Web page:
Venezuela asks CARICOM to broker talks with Guyana on Essequibo claim

Last Updated on Friday, 27 October 2023, 6:42 by Denis Chabrol

Venezuela has urged the 15-nation Caribbean Community (CARICOM) to arrange talks with Guyana on settling the territorial controversy over the Essequibo Region peacefully outside the International Court of Justice (ICJ).

“The position of the Caribbean Community must be to promote and facilitate a direct dialogue between the parties, which will return Guyana to the path of respect for Public International Law, by promoting a peaceful and diplomatic route to address the territorial
controversy,” the Venezuelan government said in reaction to CARICOM’s statement earlier this week.

President Irfaan Ali has already dismissed calls by Venezuela’s President Nicolas Maduro to hold talks but the Guyanese leader said he would be relying on the International Court of Justice (ICJ) which Guyana has asked to settle the controversy over the validity of the 1899 Arbitral Tribunal Award of the land boundary between the two countries.

While CARICOM and the international community have been stressing that the ICJ’s final decision would ensure a resolution that is peaceful, equitable and in accordance with international law, Venezuela on Thursday reiterated that it had no faith in the World Court. “Venezuela’s historical position for several decades has been that the International Court of Justice will never reach an equitable solution, as contemplated in the 1966 Geneva Agreement, which makes it the only valid instrument to achieve a solution,” according to a Google translated version of Venezuela’s statement.

CARICOM’s warning that one of the questions of the December 3 referendum would amount to the takeover of Guyana’s Essequibo County in clear violation of international law did not elicit a specific response from Venezuela. At the same time, Venezuela said it was holding the “popular consultation on this matter, within the framework of its constitutional powers.”

Concerning its specific claim to the Essequibo County, Venezuela said that dating back to Guyana’s independence in 1966 it had always maintained that it only recognises Guyana from the eastern bank of the Essequibo River.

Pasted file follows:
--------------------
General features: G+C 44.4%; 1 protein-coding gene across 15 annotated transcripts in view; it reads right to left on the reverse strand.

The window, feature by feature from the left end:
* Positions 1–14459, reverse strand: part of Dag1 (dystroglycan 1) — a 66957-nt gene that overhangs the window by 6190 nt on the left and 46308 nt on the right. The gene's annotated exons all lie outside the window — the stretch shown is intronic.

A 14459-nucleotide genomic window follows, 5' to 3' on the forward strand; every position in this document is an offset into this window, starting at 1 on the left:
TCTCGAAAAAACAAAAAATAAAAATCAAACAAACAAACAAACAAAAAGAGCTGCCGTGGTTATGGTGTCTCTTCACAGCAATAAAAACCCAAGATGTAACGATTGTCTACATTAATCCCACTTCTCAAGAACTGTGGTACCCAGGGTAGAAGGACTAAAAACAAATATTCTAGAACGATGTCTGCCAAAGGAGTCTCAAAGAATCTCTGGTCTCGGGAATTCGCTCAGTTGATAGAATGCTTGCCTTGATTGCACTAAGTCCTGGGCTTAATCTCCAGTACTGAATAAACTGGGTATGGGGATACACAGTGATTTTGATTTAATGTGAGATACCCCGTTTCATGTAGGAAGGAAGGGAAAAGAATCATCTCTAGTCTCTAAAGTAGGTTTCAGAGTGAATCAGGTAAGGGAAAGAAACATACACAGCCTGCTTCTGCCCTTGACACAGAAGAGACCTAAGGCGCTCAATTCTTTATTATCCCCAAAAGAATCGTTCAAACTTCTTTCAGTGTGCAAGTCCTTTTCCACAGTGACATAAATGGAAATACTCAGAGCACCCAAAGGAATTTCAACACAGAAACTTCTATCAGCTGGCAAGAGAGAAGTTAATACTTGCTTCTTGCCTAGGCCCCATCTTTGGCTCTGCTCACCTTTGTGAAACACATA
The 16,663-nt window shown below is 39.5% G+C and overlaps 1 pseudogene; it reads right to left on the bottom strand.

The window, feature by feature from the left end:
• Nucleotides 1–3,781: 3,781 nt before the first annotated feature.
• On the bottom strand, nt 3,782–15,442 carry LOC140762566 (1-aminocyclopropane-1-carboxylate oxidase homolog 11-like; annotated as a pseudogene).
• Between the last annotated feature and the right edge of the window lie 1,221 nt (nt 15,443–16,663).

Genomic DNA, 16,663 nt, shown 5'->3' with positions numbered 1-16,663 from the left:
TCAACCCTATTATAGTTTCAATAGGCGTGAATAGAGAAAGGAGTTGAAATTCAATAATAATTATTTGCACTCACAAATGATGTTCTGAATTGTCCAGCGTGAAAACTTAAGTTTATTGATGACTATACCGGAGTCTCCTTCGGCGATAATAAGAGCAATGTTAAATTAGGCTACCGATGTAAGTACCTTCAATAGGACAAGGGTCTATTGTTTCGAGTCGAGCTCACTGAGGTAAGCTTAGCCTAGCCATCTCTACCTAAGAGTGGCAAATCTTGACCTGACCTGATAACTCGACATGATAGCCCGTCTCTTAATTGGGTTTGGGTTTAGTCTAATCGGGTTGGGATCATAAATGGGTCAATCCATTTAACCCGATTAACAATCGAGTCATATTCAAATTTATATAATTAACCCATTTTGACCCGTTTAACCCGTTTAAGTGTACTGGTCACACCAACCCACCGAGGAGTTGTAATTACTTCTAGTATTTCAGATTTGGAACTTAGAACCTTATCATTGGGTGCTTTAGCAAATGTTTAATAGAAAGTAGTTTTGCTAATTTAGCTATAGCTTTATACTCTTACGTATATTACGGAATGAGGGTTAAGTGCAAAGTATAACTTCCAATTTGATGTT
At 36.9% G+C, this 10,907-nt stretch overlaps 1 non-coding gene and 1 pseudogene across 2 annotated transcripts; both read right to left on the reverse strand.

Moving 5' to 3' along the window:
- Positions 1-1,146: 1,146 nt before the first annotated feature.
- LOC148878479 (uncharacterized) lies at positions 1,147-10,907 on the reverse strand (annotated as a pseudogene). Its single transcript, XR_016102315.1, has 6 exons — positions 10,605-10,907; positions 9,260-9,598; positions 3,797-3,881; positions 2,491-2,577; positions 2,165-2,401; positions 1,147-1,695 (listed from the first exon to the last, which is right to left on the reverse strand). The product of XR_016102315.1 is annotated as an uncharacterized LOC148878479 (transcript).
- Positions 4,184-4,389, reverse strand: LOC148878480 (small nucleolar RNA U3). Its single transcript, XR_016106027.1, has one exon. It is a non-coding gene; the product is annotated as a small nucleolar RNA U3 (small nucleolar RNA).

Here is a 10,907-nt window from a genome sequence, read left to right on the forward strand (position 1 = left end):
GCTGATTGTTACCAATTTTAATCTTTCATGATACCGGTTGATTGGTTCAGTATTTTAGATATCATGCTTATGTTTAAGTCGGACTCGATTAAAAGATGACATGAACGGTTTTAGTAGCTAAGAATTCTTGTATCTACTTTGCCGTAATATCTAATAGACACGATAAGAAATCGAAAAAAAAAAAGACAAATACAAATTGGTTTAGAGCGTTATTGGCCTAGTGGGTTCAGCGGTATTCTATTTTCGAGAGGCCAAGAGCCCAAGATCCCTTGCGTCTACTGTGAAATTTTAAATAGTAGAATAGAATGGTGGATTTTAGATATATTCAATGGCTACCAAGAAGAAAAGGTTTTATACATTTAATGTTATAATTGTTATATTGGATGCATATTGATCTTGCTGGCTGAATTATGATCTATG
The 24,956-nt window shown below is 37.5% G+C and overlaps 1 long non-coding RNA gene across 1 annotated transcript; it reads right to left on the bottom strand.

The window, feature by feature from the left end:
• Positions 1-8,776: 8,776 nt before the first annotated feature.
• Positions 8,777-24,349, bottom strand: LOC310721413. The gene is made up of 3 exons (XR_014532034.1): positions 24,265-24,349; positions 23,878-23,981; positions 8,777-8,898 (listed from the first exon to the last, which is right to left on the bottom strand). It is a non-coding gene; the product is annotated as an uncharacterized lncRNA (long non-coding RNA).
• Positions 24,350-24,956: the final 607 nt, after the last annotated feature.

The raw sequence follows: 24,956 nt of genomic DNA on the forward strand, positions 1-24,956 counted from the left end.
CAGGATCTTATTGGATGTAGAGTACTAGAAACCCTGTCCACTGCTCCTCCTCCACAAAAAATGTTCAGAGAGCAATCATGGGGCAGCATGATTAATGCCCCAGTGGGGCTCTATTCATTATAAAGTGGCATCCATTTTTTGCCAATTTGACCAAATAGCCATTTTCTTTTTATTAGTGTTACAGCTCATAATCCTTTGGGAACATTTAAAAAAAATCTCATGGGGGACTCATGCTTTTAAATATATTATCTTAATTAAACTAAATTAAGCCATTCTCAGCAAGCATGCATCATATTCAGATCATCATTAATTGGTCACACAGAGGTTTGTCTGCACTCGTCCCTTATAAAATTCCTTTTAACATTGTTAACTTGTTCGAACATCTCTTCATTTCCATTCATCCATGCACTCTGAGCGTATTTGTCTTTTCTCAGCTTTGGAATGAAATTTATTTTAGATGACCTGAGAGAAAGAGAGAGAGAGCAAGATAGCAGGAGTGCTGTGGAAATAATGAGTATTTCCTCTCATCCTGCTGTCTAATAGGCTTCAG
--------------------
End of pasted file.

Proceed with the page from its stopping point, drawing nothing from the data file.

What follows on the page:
Venezuela restated its accusation that Guyana has violated the 1966 Geneva Agreement that Guyana by engaging in commercial activities in the territorial sea contiguous to the Essequibo County though the maritime boundary has not yet been delimited, “a practice that without place undoubtedly constitutes a violation of international law.”

In the coming days, Guyana’s National Assembly or Parliament is expected to unanimously approve a motion against Venezuela’s intensified aggression. Government and the opposition here this week also agreed to embark on a public education and awareness programme about Guyana’s ownership of Essequibo.

President Ali and Opposition Leader Aubrey Norton earlier this week noted that between 1900 and 1905, Venezuela participated in a joint demarcation of the boundary, in strict adherence to the letter of the 1899 Arbitral Award, and emphatically refused to countenance even minor technical modifications of the boundary line described in the Award. Venezuela proceeded to formally ratify the demarcated boundary in its domestic law and thereafter published official maps, which depicted the boundary following the line described in the 1899 Award.

In July 1931, Venezuela concluded a boundary agreement with Brazil that expressly confirmed the tri-junction point of the boundaries of British Guiana, Venezuela and Brazil as described in the 1899 Award. For more than sixty years, Venezuela gave full effect to that Award, and never raised a concern as to its validity and binding legal effects.